WPA3 is the third installment of the Wi-Fi Protected Access (WPA) standard, offered by the Wi-Fi Alliance to secure Wi-Fi connections and devices that use them. Introduced in 2018, WPA3 heavily increased the use of encryption to protect users’ connections to public Wi-Fi networks.
WPA2 (WPA3’s precursor) was susceptible to attacks wherein a hacker repeatedly guessed a password during the four-way handshake authentication process. WPA3 aimed to address WPA2 flaws by encrypting device connections to public Wi-Fi networks.
One primary feature of WPA3 was Wi-Fi Easy Connect, which offers asymmetric cryptography and simpler configuration. Users scan a QR code to connect to Wi-Fi rather than inputting a password. One main device per network becomes the configuration point and must be able to scan the QR code. Although it wasn’t technically part of WPA3, Wi-Fi Enhanced Open was introduced around the same time, offering encryption for public Wi-Fi networks. Opportunistic Wireless Encryption (OWE) encrypts an open network rather than using a pre-shared key (PSK), which are typically symmetric.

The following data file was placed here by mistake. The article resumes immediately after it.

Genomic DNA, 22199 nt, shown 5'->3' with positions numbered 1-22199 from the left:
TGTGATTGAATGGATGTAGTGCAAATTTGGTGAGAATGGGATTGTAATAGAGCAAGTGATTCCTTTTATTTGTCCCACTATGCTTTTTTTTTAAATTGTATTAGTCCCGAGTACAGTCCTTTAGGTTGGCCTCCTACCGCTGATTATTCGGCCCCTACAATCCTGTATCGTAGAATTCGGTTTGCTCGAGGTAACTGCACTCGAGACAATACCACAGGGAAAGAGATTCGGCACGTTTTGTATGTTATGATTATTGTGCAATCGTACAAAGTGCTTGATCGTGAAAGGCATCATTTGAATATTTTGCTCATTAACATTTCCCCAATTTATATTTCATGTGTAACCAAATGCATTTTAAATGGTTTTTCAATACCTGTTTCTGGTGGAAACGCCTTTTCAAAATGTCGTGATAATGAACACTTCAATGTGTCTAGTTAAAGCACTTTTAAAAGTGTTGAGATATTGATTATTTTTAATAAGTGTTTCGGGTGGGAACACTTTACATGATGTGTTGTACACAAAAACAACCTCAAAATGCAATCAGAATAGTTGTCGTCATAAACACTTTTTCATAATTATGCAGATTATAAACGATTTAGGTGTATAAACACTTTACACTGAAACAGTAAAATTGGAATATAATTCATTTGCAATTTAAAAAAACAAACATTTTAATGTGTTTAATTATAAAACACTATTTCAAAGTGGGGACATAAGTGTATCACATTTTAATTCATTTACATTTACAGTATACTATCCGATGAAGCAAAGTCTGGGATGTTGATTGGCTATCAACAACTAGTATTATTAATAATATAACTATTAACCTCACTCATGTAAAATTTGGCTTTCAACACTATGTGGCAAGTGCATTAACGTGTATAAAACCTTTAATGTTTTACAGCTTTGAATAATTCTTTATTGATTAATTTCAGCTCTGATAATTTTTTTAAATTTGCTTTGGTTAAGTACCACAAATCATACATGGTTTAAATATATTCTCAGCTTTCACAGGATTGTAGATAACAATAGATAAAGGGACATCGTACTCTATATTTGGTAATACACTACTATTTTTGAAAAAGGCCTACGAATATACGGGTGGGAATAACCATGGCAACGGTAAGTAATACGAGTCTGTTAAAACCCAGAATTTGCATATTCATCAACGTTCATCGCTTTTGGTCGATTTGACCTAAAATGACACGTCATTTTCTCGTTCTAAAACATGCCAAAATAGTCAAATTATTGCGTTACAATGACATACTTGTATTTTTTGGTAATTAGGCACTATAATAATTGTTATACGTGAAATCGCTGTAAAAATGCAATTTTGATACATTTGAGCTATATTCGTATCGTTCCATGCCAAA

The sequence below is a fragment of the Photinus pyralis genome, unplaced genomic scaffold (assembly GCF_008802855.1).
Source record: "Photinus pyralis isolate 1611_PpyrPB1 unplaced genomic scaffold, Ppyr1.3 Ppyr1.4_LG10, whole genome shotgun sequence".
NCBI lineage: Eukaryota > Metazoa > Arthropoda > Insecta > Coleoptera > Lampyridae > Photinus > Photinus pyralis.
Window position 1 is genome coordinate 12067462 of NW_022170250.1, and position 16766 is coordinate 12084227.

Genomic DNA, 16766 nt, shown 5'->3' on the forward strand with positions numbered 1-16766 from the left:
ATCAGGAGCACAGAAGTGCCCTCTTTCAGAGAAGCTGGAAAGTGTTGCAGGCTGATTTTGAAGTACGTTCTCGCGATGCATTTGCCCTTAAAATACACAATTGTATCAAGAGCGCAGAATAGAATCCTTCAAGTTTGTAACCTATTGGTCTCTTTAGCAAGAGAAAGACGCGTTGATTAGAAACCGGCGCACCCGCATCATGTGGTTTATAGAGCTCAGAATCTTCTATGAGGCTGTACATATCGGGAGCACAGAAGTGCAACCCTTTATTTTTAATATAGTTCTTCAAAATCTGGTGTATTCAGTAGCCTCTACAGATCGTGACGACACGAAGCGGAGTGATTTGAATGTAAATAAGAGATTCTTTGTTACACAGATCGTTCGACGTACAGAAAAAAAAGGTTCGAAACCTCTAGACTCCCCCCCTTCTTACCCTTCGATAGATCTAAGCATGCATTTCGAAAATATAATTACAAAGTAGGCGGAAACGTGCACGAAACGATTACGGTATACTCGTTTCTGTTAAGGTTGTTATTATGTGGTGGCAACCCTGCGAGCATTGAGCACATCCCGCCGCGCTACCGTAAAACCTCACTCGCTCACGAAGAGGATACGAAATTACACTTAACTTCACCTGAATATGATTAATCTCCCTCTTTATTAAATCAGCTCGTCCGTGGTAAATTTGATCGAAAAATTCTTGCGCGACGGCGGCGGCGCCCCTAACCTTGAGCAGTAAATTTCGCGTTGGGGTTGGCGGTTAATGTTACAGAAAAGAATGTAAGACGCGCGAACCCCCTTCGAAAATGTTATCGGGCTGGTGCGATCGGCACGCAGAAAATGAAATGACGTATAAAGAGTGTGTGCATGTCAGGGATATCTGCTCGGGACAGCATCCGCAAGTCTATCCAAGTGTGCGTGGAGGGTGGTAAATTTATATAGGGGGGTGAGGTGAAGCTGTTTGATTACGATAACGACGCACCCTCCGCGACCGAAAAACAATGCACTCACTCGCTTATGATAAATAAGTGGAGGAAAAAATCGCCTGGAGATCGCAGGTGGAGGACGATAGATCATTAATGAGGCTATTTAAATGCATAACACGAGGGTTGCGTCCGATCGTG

Weaknesses of WPA3
WPA2’s main weaknesses included allowing hackers to guess users’ passwords through brute force attacks on accounts that tried to connect to public Wi-Fi networks. WPA3 addresses these flaws by making it more difficult for hackers to attack and guess users’ passwords or freely observe their internet usage. It also implemented a program called Dragonfly, used to avoid the password-guessing problem, but in 2019 Dragonfly was revealed to be susceptible to similar attacks.
Devices can also create fake wireless networks by copying a legitimate Wi-Fi network name and pasting it into their phone’s name, tricking users into selecting that as their network. WPA3 cannot stop these “evil twin” attacks, either.